Almost all graphs of degree 4 are 3-colorable

Cris Moore

University of New Mexico and the Santa Fe Institute

April 26,
4:15pm
refreshments at 3:45pm
2-338

ABSTRACT 

A graph coloring is called proper if no two nodes of the same color are connected by an edge. Deciding whether a graph has a proper coloring is a classical problem, of interest in Combinatorics and Computer Science.

In this talk we study the probability that a random graph on n vertices with average degree d has a proper 3-coloring. This probability decreases as d grows, and it is conjectured that it jumps from 1 to 0 as n tends to infinity, when d passes a threshold t of about 4.7. We survey known results on the subject and prove that t > 4.03. We also show that almost all 4-regular graphs are 3-colorable. The proof uses analysis of differential equations which arise in the study of a greedy heuristic algorithm for graph coloring.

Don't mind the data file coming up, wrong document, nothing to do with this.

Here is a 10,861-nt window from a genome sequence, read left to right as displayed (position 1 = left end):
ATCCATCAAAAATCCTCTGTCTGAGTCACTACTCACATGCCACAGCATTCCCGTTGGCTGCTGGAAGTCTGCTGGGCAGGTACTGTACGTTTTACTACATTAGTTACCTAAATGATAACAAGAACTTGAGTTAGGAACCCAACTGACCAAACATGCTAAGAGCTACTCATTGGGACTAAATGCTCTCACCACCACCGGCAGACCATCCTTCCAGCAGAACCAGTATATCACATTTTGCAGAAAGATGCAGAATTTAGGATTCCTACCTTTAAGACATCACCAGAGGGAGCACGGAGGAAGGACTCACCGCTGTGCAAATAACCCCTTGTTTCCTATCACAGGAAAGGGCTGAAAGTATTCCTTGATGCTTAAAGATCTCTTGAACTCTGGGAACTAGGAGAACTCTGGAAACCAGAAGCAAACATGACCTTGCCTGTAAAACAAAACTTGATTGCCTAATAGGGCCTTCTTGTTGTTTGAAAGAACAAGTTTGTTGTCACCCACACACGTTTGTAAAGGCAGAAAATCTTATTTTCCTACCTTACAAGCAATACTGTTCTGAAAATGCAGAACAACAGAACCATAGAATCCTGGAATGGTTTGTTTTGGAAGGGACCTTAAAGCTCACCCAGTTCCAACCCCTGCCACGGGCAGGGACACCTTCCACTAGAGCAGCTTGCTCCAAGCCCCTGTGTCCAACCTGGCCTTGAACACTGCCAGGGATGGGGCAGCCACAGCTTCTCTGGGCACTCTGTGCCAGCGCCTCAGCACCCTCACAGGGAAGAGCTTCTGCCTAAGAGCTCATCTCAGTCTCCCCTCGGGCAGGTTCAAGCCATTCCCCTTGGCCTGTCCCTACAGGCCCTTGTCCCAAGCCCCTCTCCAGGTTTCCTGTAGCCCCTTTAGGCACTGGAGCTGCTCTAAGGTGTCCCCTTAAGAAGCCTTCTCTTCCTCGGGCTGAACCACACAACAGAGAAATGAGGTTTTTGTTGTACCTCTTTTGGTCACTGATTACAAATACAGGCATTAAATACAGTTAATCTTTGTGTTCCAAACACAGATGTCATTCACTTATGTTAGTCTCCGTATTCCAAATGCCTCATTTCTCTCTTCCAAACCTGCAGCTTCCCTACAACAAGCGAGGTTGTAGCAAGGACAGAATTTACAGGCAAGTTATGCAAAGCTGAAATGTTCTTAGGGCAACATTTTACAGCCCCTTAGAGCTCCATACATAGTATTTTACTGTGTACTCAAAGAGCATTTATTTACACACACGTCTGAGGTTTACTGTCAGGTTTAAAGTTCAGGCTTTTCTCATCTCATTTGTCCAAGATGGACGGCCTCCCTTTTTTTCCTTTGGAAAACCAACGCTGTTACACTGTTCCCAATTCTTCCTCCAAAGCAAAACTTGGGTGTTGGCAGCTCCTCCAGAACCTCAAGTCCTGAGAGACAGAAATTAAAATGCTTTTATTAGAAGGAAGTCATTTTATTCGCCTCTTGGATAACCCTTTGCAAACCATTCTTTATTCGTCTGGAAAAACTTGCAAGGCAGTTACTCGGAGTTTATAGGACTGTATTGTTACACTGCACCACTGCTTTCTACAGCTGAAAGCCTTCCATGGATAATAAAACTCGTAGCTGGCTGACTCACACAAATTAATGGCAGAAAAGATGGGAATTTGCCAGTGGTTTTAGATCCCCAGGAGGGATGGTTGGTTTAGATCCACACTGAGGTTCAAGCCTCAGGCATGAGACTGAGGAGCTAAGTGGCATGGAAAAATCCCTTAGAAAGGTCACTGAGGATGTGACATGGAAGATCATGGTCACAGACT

This is joint work with Dimitris Achlioptas, and will appear at the Symposium on the Theory of Computing (STOC) 2002.


Speaker's Contact Info: moore(at-sign)santafe.edu


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